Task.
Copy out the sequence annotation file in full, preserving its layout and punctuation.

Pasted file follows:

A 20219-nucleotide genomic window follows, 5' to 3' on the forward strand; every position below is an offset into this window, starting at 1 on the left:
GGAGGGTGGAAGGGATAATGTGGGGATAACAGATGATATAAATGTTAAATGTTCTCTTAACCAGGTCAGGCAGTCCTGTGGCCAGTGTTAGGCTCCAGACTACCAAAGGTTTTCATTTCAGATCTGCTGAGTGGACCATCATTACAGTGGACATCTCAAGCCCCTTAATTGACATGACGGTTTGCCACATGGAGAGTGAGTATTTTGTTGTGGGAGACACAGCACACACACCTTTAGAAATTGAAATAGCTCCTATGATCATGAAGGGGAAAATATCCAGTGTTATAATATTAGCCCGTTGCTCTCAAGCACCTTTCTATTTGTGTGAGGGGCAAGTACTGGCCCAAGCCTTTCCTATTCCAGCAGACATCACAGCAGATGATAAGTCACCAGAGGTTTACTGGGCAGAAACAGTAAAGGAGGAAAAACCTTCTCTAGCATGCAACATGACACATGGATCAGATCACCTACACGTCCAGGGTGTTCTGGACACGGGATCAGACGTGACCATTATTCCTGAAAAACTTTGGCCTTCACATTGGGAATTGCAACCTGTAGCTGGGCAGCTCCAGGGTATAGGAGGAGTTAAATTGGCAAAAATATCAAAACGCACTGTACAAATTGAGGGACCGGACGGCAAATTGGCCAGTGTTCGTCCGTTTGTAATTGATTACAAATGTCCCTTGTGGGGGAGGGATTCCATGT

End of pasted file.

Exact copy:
A 20219-nucleotide genomic window follows, 5' to 3' on the forward strand; every position below is an offset into this window, starting at 1 on the left:
GGAGGGTGGAAGGGATAATGTGGGGATAACAGATGATATAAATGTTAAATGTTCTCTTAACCAGGTCAGGCAGTCCTGTGGCCAGTGTTAGGCTCCAGACTACCAAAGGTTTTCATTTCAGATCTGCTGAGTGGACCATCATTACAGTGGACATCTCAAGCCCCTTAATTGACATGACGGTTTGCCACATGGAGAGTGAGTATTTTGTTGTGGGAGACACAGCACACACACCTTTAGAAATTGAAATAGCTCCTATGATCATGAAGGGGAAAATATCCAGTGTTATAATATTAGCCCGTTGCTCTCAAGCACCTTTCTATTTGTGTGAGGGGCAAGTACTGGCCCAAGCCTTTCCTATTCCAGCAGACATCACAGCAGATGATAAGTCACCAGAGGTTTACTGGGCAGAAACAGTAAAGGAGGAAAAACCTTCTCTAGCATGCAACATGACACATGGATCAGATCACCTACACGTCCAGGGTGTTCTGGACACGGGATCAGACGTGACCATTATTCCTGAAAAACTTTGGCCTTCACATTGGGAATTGCAACCTGTAGCTGGGCAGCTCCAGGGTATAGGAGGAGTTAAATTGGCAAAAATATCAAAACGCACTGTACAAATTGAGGGACCGGACGGCAAATTGGCCAGTGTTCGTCCGTTTGTAATTGATTACAAATGTCCCTTGTGGGGGAGGGATTCCATGT